Vienna Philharmonic at the Proms

Once upon a time, orchestras from different countries – or even cities – had their own immediately identifiable characteristics:  London, Paris, Prague, Moscow…  These days, the Vienna Philharmonic is almost the last upholder of a regional tradition.  The clarinettist no longer has his reed tied on with string, and I couldn’t see whether the oboes were the Viennese ‘cotton-reel’ variety, but they still use rotary-valve trumpets and distinctive Viennese horns (even if they are made by Yamaha), and the double basses bow with an ‘underhand’ action (which is historically authentic, since double basses are technically members of the viol family, which bowed underhand, and the other string instruments belong to the upstart violin family.  End of history lesson).

I got excited to see 14 double basses and only 12 cellos listed in the programme;  here was living proof of the contention that Beethoven would have had more basses than cellos in his orchestra.  But alas, there were never more than eight basses on the platform at any one moment.
(‘Tradition’ has its bad aspects too.  Still ‘saucepan lid’ cymbals and poor percussion generally;  still very few women in the band, mostly tucked away on back desks;  and no named harpist in the programme, despite two on the platform – if you haven’t yet been accepted as a permanent member of the orchestra, you don’t get your name in the programme [unless you are ‘on trial’ at the State Opera] even if you have played with them for many years, like the hapless lady harpist in the 1970s.)

Anyway, it was a treat to hear the VPO at the Proms last week.  Silky strings, gorgeous brass, characterful woodwind;  impeccable tuning, immaculate phrasing, a suavity of music making based on 165 years of playing together… The combined pressures of the day job and a London Underground strike kept me away from Barenboim’s first Prom with the VPO last Monday, an echt-Viennese treat of Schubert and Bruckner.  The Bruckner (4th Symphony) sounded absolutely glorious on Radio 3.  I wish I had been there, but after Mahler 7 the night before I would not physically have been able to stand up for another 75-minute symphony!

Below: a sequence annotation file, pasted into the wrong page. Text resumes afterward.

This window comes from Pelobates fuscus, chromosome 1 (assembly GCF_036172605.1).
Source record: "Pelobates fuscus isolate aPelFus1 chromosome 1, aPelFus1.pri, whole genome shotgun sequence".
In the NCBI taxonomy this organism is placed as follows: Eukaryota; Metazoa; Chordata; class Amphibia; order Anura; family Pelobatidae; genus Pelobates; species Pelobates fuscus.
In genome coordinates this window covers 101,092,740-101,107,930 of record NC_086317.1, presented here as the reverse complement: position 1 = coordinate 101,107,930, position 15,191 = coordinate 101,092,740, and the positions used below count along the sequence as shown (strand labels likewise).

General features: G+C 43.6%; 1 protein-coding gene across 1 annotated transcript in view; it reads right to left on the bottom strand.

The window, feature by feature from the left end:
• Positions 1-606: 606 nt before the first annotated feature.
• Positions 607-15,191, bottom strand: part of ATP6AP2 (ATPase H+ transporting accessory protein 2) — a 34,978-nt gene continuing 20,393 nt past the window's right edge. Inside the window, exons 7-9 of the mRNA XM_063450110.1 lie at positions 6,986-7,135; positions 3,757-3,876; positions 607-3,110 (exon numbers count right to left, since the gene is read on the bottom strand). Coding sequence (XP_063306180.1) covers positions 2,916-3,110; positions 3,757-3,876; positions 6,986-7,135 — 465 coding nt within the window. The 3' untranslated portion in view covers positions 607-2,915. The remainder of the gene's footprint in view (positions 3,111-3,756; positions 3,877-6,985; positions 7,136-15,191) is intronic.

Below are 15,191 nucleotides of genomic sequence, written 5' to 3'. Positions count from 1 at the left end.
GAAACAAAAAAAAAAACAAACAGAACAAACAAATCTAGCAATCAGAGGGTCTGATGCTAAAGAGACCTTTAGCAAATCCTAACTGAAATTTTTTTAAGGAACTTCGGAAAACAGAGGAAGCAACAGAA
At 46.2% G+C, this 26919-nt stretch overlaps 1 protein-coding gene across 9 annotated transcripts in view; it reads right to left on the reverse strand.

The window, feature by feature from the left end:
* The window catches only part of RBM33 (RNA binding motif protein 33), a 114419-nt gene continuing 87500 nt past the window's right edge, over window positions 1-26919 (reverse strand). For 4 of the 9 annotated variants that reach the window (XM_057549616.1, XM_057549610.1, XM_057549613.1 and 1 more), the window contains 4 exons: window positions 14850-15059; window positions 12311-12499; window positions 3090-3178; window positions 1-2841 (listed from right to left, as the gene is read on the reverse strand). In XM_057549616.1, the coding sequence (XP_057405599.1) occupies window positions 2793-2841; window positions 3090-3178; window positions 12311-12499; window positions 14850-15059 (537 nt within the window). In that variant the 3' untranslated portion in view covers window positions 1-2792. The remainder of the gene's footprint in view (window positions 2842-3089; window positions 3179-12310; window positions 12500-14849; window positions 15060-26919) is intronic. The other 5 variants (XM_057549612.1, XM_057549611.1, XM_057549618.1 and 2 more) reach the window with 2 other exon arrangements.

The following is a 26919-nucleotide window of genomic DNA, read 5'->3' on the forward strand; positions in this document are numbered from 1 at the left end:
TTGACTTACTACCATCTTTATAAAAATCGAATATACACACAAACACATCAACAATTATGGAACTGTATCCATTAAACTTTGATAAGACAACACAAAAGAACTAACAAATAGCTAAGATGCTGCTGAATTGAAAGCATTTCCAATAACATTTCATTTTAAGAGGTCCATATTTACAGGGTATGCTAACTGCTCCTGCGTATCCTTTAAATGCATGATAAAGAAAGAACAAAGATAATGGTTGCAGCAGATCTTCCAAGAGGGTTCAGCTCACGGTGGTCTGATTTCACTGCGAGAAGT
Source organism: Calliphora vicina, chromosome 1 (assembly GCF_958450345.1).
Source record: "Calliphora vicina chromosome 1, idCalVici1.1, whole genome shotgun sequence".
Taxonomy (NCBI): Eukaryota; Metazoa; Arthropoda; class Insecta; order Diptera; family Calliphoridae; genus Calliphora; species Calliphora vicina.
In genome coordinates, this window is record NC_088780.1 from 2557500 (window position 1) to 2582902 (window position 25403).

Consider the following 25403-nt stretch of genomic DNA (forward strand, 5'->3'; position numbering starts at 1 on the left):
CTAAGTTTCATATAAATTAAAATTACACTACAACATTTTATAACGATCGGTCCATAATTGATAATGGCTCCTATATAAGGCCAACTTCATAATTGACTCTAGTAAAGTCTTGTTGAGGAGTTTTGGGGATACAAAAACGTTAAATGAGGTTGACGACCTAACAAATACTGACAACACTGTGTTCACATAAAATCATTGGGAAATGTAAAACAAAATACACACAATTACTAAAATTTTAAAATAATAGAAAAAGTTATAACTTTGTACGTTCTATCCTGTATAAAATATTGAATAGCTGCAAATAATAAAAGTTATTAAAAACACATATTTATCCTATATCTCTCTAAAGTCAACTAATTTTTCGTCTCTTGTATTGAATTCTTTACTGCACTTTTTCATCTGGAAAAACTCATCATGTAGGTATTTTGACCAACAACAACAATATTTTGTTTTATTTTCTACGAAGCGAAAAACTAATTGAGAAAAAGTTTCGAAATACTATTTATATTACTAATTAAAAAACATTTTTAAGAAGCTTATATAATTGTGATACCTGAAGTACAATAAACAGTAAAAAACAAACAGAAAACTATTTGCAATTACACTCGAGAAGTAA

I wasn’t going to miss the following night, so – deep breath and a 50-minute walk… This time Barenboim didactically gave us Vienna as an East European city, with works from Hungary and Romania (wot, no Czech?  Janacek’s Lachian Dances, perhaps, would have been nice).  Bartok’s Music for Strings, Percussion and Celesta had magical sounds – at one point I could have sworn I heard an alto flute, but it was the velvety Viennese muted violas – but lacked the last ounce of edge and excitement.  The clouds of note-clusters in Ligeti’s Amosphères were fascinating to hear in live performance (as opposed to my treasured 1969 Wergo LP).  For both these works I wondered how difficult it was for the VPO to approach such unfamiliar music – remembering that in the 1970s Leonard Bernstein was having to teach them the Mahler symphonies!

For the rest of the programme the orchestra was on much more familiar ground – Kodaly’s Dances from Galanta and Enescu’s Romanian Rhapsody No. 1 both embodying the sort of Gypsy music the players would hear every night of the week in their local restaurants.  Yet, again, was the music-making too silky, too polite?  One reviewer said he  would have traded the technical perfection for ‘a hint of mud on their shoes’.  I know what he meant.

The encores were the real Viennese Thing – a couple of Johann Strauss items (the second, ‘Eljen a Magyar’, cleverly tying in with the evening’s East European theme).  Was Daniel Barenboim throwing his hat in the ring (that’ll be his trademark silver-grey fedora) as potential conductor of the New Year’s Day concert?  If so, he blew it during a rubato in the Annen Polka which fell apart – evidently he was trying to impose his will on an orchestra that didn’t need to be told how to play its ‘own’ music.

So, with one more Prom on Friday – Boston Symphony Orchestra sounding very American (reedy oboe, over-blown horn solos in Brahms 1) but somewhat somnolent under a sedentary James Levine – preceded by a smashing dinner at Hugo’s (thanks, Tony) – that’s my lot for another year.  No, I didn’t go to the Last Night;  seven hours of Rheingold rehearsals (and a migraine) kept me occupied instead.  Still, I was there in spirit, or rather, some of my subtitles were on view at the Prom in the Park at Carrickfergus Castle;  my thanks to director Derek Bailey and title cuer Ken Chalmers.

So… do I buy a season ticket for Proms 2008???

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